DIY Divorce: 5 Common Mistakes

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Hammer Nails Wood DIYDIY divorce has become increasingly popular as a way for couples to cheaply divorce. With online guides and sites that will help you generate forms, it might seem like DIY divorce will allow you to cut out the middleman (the attorney) and keep more of your money in your pocket.

Here’s the problem: divorce is messy and complicated. While doing your homework might allow you to understand much of the details behind divorce, the process is fraught with nuances. Here are some of the most common DIY divorce mistakes we see.

 

Mistake #1: Thinking what you read online is all you need to know.

There’s a lot of good information out there on divorces that you can read online. Here’s the problem though: you don’t know what you don’t know. While you can educate yourself to a point, you won’t have the time or ability to learn as much as a seasoned attorney, which means you won’t be able to avoid pitfalls.

 

Mistake #2: Assuming you can modify a bad divorce order later.

Often times, unless there is a “substantial and continuing change in circumstances” that warrants changing the terms of the divorce (job loss, substantial change in income, etc.), the court will not grant your request to modify your divorce order. There are also certain aspects of the divorce – namely property division – that cannot be changed by the court unless both parties agree, which means you could be stuck unless you can convince the other party to give their approval.

 

Mistake #3: Only focusing on the short-term results.

Because of the emotion and stress involved in divorce, it can be hard to see beyond your current circumstances. In the interest of getting the divorce settled quickly and easily, it’s easy to focus more on short-term gains than long-term consequences. We’ve seen countless people who come to us because the divorce terms sounded good when they were agreed upon, but are wreaking havoc on their lives months and years down the line.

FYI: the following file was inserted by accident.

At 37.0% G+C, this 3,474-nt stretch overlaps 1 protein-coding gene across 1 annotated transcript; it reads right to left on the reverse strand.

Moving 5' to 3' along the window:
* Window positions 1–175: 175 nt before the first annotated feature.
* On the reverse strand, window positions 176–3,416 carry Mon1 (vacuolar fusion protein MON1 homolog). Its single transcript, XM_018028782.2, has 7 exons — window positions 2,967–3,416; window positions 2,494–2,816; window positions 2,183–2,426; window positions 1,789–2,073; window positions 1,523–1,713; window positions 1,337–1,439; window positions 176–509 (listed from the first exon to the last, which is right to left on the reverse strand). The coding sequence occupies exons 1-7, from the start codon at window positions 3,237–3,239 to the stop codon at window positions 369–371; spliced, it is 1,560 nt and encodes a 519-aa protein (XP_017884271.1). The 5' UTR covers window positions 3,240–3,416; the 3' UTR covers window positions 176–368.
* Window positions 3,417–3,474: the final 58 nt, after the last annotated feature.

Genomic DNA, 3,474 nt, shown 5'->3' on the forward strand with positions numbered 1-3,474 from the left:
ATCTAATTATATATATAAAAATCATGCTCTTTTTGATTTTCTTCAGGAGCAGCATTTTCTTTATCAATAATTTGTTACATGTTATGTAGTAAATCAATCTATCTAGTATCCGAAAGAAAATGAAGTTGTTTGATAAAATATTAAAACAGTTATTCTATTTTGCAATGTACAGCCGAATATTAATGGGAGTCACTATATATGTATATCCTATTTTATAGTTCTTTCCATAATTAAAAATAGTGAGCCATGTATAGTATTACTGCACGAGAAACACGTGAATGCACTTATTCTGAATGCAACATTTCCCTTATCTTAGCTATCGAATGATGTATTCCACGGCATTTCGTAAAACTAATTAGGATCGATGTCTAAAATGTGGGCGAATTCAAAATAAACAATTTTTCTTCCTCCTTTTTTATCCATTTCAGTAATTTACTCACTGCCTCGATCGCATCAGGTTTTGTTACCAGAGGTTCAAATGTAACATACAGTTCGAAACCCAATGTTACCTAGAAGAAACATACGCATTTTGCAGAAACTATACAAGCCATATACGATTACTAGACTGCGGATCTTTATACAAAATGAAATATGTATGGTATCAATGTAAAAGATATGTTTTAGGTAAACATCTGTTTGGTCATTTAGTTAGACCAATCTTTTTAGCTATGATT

Mistake #4: Not considering non-obvious implications.

Divorce affects many aspects of your life that you may not realize at the time of completing your DIY divorce. Take your taxes for example. The IRS is not a force you want to reckon with; failing to fully understand the implications of alimony and division of marital assets on your taxes can put you in hot water come tax time.

 

Mistake #5: Assuming a fill-in-the-blank separation agreement will meet your needs.

It’s impossible to create a fill-in-the-blank form that would anticipate every couple’s unique challenges and situation. Even if you are a young couple, married for a short amount of time, with few assets and no kids, there may be unique aspects of your divorce not covered by a boilerplate separation agreement.

 

Mistake #6: Signing documents before you fully understand what they mean.

This one might seem like a no-brainer, but we see it happen time and time again. Because the divorce is relatively amicable, one party assumes that they don’t need to read the documents closely because, “they’re probably fine.” As you might guess, down the line the same party realizes that the custody agreement or division of assets is different than what they’d thought they’d agreed to.

 

Mistake #7: Thinking getting a lawyer is an all-or-nothing decision.

Most people don’t realize that you don’t have to hire a lawyer to do every part of your divorce. At Kaplan, we offer pay-as-you-go arrangements where clients can receive advice or have us complete certain parts of their divorce. Many opt for DIY divorce because they are wracked with sticker shock over the price of hiring a lawyer to do their divorce in-full, when in reality they could still utilize the legal expertise of a lawyer in-part.

 

Divorcing successfully with a DIY divorce is possible, but it’s a lot easier with legal counsel and representation. Family law attorneys are well-versed in the pitfalls and challenges of divorce, allowing you to spend less time trying to learn the law and more time focusing on your family and yourself during what is typically a challenging time.